The History of Square Dance

Square dances contain elements from numerous traditional dances including 17th-century English country dances, 18th-century French quadrilles and cotillions, and African American social dances. Square dancing was brought to the United States by settlers and spread westward. Typically, communities raised a barn and danced to celebrate its completion, and so our roots come from community, volunteerism, and support of worthy causes. At these events there was an experienced dancer that volunteered to lead the other dancers through the figures. These experienced dancers acquired additional square dance skills as they moved from community to community.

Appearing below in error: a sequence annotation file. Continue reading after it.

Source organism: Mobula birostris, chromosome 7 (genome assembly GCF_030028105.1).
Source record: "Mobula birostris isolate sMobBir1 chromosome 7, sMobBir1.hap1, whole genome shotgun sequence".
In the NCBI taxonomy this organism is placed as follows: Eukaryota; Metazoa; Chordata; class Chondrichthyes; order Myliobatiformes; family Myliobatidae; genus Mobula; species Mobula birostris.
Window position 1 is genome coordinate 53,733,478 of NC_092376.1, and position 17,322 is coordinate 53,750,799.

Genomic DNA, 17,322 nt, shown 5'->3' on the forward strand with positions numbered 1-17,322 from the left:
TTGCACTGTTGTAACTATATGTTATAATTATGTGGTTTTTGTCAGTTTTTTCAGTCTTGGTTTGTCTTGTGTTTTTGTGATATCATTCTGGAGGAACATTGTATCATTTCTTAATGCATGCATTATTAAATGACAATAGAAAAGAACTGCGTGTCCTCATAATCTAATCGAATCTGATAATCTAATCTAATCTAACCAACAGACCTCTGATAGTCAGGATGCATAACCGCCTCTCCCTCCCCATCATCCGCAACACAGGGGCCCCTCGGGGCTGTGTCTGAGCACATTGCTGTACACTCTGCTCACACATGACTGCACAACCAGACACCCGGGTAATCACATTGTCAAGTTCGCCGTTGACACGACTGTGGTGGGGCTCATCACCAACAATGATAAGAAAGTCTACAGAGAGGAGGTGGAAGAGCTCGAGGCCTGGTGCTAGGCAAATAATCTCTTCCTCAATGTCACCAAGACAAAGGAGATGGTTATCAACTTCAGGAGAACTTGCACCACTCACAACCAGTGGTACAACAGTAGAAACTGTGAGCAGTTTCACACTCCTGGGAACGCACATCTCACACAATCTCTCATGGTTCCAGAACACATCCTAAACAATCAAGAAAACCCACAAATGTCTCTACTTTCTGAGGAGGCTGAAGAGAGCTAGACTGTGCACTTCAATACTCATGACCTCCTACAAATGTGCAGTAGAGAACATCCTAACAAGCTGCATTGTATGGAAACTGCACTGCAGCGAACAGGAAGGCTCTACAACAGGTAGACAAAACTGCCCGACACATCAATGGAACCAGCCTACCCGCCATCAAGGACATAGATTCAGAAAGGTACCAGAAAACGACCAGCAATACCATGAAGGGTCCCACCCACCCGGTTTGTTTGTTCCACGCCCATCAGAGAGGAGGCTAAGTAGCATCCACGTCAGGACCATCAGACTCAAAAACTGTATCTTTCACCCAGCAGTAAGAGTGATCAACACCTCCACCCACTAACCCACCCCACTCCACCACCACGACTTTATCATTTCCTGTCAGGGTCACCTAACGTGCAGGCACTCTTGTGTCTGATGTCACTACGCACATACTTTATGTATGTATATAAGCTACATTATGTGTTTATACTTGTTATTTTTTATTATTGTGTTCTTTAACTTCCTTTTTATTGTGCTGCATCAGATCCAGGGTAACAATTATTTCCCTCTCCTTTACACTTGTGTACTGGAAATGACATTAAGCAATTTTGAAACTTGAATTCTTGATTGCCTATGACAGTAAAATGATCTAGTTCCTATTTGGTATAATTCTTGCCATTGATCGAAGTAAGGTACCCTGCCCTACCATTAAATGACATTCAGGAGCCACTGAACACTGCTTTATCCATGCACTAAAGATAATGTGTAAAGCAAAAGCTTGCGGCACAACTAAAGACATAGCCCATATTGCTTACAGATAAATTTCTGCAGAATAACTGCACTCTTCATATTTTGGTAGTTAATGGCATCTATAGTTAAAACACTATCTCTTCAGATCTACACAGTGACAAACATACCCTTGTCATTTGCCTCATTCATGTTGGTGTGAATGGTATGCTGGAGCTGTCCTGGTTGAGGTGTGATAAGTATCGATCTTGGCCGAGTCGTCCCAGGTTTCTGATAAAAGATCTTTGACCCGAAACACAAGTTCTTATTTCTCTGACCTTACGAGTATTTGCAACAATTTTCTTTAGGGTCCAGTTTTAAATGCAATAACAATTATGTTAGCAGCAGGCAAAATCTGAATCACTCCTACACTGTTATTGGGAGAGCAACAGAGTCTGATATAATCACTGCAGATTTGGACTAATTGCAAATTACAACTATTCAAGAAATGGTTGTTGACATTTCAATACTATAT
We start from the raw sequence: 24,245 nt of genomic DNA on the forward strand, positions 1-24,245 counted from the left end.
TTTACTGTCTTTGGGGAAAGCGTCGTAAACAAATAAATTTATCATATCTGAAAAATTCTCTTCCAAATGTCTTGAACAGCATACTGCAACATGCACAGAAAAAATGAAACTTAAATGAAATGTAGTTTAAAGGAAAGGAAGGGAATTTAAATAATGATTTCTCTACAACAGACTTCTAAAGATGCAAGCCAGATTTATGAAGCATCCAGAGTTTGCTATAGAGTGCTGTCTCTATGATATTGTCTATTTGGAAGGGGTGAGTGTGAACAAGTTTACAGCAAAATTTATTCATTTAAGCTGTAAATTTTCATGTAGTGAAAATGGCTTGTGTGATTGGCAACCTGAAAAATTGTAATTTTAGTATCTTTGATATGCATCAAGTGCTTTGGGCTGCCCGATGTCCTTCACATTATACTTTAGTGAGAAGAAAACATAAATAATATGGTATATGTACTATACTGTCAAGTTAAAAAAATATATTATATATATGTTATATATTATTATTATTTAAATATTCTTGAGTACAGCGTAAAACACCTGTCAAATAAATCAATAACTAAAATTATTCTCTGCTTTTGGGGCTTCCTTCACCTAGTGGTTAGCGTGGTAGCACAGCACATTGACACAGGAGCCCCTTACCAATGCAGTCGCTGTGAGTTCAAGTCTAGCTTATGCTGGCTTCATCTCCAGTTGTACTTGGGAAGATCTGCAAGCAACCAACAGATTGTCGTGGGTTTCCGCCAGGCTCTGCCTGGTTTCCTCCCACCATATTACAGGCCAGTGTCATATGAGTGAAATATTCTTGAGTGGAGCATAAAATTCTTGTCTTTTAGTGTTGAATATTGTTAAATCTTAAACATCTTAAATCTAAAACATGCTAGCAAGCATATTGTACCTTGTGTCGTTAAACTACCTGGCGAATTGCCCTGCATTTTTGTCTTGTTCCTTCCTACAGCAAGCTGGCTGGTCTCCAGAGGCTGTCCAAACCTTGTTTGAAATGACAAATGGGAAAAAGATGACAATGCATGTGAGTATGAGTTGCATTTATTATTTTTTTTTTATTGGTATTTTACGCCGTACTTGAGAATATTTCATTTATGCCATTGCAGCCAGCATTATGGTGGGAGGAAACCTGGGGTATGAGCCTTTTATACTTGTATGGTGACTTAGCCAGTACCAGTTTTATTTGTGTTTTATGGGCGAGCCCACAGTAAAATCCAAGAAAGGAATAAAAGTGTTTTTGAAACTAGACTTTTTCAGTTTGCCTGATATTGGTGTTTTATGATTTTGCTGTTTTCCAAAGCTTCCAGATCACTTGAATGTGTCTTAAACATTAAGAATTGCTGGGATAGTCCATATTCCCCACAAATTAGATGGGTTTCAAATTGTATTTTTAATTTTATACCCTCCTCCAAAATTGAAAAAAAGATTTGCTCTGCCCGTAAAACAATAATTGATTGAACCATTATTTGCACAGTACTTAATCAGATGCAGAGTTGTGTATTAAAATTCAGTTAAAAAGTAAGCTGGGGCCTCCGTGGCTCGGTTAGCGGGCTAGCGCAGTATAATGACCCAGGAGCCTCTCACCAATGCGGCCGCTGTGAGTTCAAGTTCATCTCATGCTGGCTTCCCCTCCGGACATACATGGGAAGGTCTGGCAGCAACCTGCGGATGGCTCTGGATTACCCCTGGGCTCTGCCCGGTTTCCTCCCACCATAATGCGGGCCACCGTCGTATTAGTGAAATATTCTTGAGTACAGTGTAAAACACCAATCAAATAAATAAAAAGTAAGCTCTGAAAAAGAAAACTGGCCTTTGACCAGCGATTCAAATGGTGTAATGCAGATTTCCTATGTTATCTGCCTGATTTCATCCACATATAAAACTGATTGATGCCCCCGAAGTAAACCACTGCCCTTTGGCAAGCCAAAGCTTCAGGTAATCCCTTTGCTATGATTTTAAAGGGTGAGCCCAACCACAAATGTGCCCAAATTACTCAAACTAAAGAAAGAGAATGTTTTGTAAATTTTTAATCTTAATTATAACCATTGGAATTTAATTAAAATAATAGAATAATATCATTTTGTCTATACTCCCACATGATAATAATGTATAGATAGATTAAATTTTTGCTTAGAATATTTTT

As the Industrial Revolution gained momentum, the population became more urban and square dancing became more popular in cities. In the 1930s there was a push to learn square dancing in Michigan and Colorado. Enthusiasts trained teams of student dancers that performed in Los Angeles, Boston, New York, and New Orleans. When soldiers returned from World War II, reunited couples wanted to engage in social activities together, and interest in dancing began to mount. Our dance form is a blending of dance forms from other nations combined with our unique calls, choreography, growth, and practice. It is a dance form that has now circled the globe, and is always called in English.